By Ginger DeShaney

The amount of leather Kathryn Rizzo watched get tossed during her time working for a luxury handbag designer in New York sparked a passion.                       

She had a boss who handed her a full leather hide – you could still see the shape of the cow – and asked her to get rid of it or make something out of it.

At the time, Kathryn didn’t have the space in her tiny apartment or the know-how on what to do with that hide, but it stuck with her for years. “I think about how much I’ve thrown out now and it hurts my soul,” she said.

During her time in the New York fashion industry, she learned about the tanning process and fell in love with the craft and quality of great leather goods. When she moved back to Boston, she knew she had her next project.

After watching endless YouTube videos, stitching all hours of the night, messing up and starting all over again, and gaining confidence, Kathryn started Rizzo Leather Co. in the middle of her South Boston living room surrounded by roommates. 

“I would say it took about four years to really get to a point where I felt confident selling the product,” said Kathryn, a full-time product marketing manager for Reebok. But it was one piece of advice from a crafter she followed that kicked her into gear: If you wait until your product is perfect to sell, you’re going to be waiting forever.

“When I heard that, it was such good advice for me.” A year ago she officially launched her Instagram and her side hustle.

Those first few posts on Instagram propelled people to start messaging her about wanting her products. A woman reached out to have her set up a table at the Bunker Hill Day Parade and things took off.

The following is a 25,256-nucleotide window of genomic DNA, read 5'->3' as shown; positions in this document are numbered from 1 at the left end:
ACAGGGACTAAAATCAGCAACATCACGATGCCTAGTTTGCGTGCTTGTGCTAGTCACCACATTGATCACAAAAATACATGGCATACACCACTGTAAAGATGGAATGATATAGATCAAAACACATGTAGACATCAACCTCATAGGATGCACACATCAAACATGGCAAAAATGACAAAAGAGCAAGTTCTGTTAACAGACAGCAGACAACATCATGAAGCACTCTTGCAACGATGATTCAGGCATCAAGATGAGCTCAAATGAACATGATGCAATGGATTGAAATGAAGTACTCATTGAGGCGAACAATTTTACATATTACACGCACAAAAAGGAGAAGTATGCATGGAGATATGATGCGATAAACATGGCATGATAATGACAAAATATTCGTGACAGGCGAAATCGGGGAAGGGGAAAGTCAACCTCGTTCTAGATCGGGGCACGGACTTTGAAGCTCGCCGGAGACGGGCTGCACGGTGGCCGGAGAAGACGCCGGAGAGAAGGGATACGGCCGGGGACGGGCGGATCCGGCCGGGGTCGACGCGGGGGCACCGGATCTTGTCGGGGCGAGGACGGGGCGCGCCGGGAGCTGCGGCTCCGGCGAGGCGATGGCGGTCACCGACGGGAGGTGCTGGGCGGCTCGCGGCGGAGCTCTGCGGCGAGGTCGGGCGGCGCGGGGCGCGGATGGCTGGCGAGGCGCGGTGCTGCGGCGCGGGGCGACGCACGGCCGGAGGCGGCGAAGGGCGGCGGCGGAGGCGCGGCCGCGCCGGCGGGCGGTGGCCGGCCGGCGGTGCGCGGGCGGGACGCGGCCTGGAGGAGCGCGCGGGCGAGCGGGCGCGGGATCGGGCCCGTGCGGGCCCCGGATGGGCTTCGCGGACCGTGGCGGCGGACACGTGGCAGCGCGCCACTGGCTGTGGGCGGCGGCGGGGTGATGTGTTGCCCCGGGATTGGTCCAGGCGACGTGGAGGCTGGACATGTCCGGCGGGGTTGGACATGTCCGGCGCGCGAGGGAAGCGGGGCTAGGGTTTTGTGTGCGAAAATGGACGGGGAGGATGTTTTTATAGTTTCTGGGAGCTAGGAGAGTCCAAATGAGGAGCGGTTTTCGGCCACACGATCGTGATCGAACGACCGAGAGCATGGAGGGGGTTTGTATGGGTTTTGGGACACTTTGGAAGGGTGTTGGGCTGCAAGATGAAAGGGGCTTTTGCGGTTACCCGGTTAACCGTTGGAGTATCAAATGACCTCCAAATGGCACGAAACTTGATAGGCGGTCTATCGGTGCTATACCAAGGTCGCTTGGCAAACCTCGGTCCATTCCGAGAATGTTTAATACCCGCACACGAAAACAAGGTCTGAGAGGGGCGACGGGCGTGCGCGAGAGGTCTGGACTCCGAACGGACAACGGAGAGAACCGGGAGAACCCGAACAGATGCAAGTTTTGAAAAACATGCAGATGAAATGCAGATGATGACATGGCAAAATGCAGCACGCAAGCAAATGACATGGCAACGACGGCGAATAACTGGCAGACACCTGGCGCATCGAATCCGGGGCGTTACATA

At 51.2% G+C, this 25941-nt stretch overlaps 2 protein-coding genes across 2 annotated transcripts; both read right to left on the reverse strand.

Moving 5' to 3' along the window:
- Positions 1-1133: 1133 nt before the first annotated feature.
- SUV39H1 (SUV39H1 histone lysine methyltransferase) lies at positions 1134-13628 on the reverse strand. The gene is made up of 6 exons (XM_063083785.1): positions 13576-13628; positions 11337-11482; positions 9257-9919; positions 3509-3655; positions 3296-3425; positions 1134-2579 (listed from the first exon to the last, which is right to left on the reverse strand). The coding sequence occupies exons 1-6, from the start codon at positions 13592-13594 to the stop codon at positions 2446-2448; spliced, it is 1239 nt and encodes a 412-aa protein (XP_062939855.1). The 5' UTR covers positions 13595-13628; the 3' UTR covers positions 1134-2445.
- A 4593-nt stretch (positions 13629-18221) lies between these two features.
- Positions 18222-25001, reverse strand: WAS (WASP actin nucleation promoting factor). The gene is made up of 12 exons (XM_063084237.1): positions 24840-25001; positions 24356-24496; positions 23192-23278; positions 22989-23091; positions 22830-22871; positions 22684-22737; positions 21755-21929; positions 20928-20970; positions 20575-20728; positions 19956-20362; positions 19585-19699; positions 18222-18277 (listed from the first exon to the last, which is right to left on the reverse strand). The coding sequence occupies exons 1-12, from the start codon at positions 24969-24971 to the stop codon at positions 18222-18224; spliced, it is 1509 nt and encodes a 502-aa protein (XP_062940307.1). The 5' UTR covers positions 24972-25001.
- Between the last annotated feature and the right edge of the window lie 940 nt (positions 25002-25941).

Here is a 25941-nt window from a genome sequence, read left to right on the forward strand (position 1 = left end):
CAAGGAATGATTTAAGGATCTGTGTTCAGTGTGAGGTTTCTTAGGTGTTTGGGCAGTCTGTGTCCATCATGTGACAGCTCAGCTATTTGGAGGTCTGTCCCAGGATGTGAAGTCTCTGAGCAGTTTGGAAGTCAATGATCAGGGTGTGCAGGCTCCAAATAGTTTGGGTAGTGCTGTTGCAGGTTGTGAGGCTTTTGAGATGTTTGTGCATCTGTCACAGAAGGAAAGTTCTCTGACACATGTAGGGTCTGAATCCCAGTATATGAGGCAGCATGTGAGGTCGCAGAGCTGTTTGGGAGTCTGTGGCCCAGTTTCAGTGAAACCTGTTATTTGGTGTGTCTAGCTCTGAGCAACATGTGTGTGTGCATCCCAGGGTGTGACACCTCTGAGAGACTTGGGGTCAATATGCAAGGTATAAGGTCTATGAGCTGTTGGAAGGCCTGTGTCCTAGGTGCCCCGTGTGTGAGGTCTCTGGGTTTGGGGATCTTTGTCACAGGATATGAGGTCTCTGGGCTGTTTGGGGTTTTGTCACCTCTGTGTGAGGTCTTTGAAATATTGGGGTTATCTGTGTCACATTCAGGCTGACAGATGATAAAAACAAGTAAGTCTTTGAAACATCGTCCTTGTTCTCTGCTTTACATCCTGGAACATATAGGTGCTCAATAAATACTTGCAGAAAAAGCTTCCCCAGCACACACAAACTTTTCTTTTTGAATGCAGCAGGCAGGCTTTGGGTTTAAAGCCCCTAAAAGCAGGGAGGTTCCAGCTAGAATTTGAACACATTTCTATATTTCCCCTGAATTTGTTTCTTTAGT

She set up a table at the South Boston Street Fest and sold out in hours, her biggest day in sales. 

Kathyrn, 27, handcrafts leather coasters (her biggest sellers), key chains, wallets, key chain card slots, handbags, and more. Probably more than half her items are custom: She gets many requests for wedding and engagement gifts.

Her products are crafted from genuine leather, cut, sewn, and finished by hand, and made with love. “RLC aims to bring high-quality goods that can take you anywhere and celebrate all of life’s moments,” she said.

After being caught by surprise selling out at the Street Fest and a hectic holiday season of orders, Kathryn realized she needed to take time to stockpile inventory. “I was working very late into the night on all my projects all the time so that I would have a full table for every festival or fair that I wanted to do; this year I tried to take some time to really prepare for that.

“I’ve spent the last couple of months building up inventory since there’s so many craft fairs and outdoor festivals that happen in the spring,” she said. Stay tuned to Kathryn’s Instagram page for her upcoming Spring Launch.

In addition to pop-ups and festivals, Kathryn has items at Kait McKenna Radkowski’s In Good Company and she’s working with Marisa Carlini at LUXE home interiors to do a Sip & Shop coaster-making workshop. She’s gotten great advice from Marisa and Kait and made many connections through South Boston Chamber of Commerce networking events.

“I’ve just been blown away by the South Boston business community and how helpful everybody is and how supportive everyone is … just boosting each other up,” said Kathryn, who graduated from Marist College with a degree in fashion merchandising. “It’s really nice and I so appreciate it as somebody that’s just kind of side hustling out of their apartment but hopes to someday be more than that. It’s really appreciated.”

Kathryn’s process includes batching the work. “I’m hardly ever sitting down and working on one project,” she said.

She breaks up the tasks over the course of several nights, often while listening to audiobooks. Those tasks include: cutting out 3-4 projects; etching those projects; cleaning up the edges; punching all the holes; hand stitching each project. “I do it entirely by hand.”

After years working on her living floor on West Eighth Street – and getting back spasms from it – Kathryn has moved about a mile down the road to Savin Hill and now has a dedicated space for her side hustle. 

“But Southie will always be home for me,” said Kathryn, who is originally from Wakefield. “It will always be my home.”